FARMINGTON — With a utility-scale solar farm slated to come to Farmington by 2018, town officials are reviewing proposed amendments to the town’s zoning ordinance that would establish regulations for installing solar energy systems within the town.

The proposed amendments were the focus of a public hearing held Tuesday night during the Board of Selectmen meeting. A special town meeting is scheduled for Nov. 22, when residents will get the final say on the amendments. While no residents spoke during the public hearing portion of the discussion, selectmen were in favor of the amendments and were glad to see that the town was taking the steps to establish solar energy guidelines.

The proposed amendments establishes definitions and guidelines for the use of “private residential,” “commercial” and “industrial” solar energy systems. Any project for commercial or industrial scale solar systems would have to go through an application process with the town Planning Board, and residential-scale systems would require approval from the town code enforcement officer. For commercial and industrial sites, there also would be a $500 permit fee.

Over the last year, the Yarmouth-based company Ranger Solar has been in the preliminary stages of bringing a 50-megawatt to 80-megawatt utility-scale solar project to land owned by local farmer Bussie York, on Farmington Falls Road, also known as U.S. Route 2.

Town Manager Richard Davis said Ranger Solar gave an initial presentation last week to the Planning Board, but the town does not expect to receive a formal application until early 2017.

Currently, Farmington’s zoning ordinance does not include regulations for solar development. But with Ranger Solar’s Farmington solar farm project on the horizon, the Office of the Code Enforcement Officer drafted the proposed amendment to “regulate the permitting of residential, commercial, and industrial solar energy systems,” the amendment reads.


Under the amendment, the solar farm Ranger Solar is seeking to develop, which would include upward of 90,000 to 100,000 panels, falls under the amendment’s industrial section.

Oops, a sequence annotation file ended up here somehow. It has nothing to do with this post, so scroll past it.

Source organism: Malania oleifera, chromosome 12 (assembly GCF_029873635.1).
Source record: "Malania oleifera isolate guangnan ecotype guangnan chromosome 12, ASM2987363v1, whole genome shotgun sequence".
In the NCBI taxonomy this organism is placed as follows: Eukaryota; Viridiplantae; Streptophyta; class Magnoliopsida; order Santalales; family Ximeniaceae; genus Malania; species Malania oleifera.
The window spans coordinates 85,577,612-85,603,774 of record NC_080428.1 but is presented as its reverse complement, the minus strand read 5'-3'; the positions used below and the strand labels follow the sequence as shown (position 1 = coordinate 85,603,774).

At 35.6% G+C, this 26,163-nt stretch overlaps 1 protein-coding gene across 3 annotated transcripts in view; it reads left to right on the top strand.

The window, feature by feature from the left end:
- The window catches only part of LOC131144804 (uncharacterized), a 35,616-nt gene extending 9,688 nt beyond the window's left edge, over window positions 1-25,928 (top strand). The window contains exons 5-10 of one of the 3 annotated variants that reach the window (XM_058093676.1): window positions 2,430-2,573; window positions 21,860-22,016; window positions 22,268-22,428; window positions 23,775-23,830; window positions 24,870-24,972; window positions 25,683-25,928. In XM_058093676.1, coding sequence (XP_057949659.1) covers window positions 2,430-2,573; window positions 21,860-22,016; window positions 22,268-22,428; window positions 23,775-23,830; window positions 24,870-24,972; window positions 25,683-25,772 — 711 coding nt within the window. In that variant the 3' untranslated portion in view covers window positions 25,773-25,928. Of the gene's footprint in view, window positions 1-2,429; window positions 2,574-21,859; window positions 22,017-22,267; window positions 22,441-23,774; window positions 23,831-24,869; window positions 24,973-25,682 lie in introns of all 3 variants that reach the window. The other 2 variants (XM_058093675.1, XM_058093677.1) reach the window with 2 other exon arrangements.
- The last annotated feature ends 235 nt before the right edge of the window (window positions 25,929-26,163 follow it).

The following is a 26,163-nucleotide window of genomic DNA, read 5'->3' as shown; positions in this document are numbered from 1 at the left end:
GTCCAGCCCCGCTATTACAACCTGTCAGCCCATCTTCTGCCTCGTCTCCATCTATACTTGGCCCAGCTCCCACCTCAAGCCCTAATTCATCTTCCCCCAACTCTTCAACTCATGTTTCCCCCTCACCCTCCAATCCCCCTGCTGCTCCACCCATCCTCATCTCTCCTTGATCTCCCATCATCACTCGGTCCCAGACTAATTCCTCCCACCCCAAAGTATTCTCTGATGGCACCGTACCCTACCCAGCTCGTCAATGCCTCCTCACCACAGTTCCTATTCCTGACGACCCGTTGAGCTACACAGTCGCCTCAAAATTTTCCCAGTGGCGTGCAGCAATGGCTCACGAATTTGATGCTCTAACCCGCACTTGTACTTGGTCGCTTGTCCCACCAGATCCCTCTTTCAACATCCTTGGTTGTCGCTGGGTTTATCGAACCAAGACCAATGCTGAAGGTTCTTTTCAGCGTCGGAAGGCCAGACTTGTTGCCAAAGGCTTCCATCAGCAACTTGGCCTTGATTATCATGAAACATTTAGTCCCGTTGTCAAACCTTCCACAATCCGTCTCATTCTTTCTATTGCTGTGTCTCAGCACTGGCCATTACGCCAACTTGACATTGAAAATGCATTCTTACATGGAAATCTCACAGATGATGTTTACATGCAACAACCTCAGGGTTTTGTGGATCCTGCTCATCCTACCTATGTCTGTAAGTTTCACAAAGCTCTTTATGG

In the amendment, industrial solar energy systems are defined as “an area of land or other area used by a property owner and/or corporate entity for a solar collection system principally used to capture solar energy, convert it to electrical energy or thermal power, and supply electrical or thermal power, primarily or solely for off-site grid-use. …”

In an interview with the Morning Sentinel in July, Ranger Solar project manager Aaron Svedlow said a project of that scale would require at least 250 acres. York’s Sandy River Farms is about 600 acres.

Ranger Solar has selected the land in Farmington because it is a good candidate for development because of its proximity to an existing electrical grid, meaning a long transmission line would not have to be installed to hook the farm up to the grid.

With a utility-scale solar farm, the electricity generated from the solar panels would be channeled to the electrical grid and sold commercially.

Ranger Solar also is moving forward in Sanford with the construction of what it says is the largest solar farm in the state — a 50-megawatt project on 226 acres. In May the Sanford City Council authorized a lease agreement that will allow Ranger Solar to use land at the municipal airport for the project.


Included in the Farmington amendments is a section outlining that a company applying to install a large scale solar project must provide security that they have the funds to decommission the site once the project reaches the end of its lifespan or the company decides to end the operation.

Funding of the decommissioning of the Ranger Solar site would be included in the project cost.

Lauren Abbate — 861-9252

[email protected]

Twitter: @Lauren_M_Abbate

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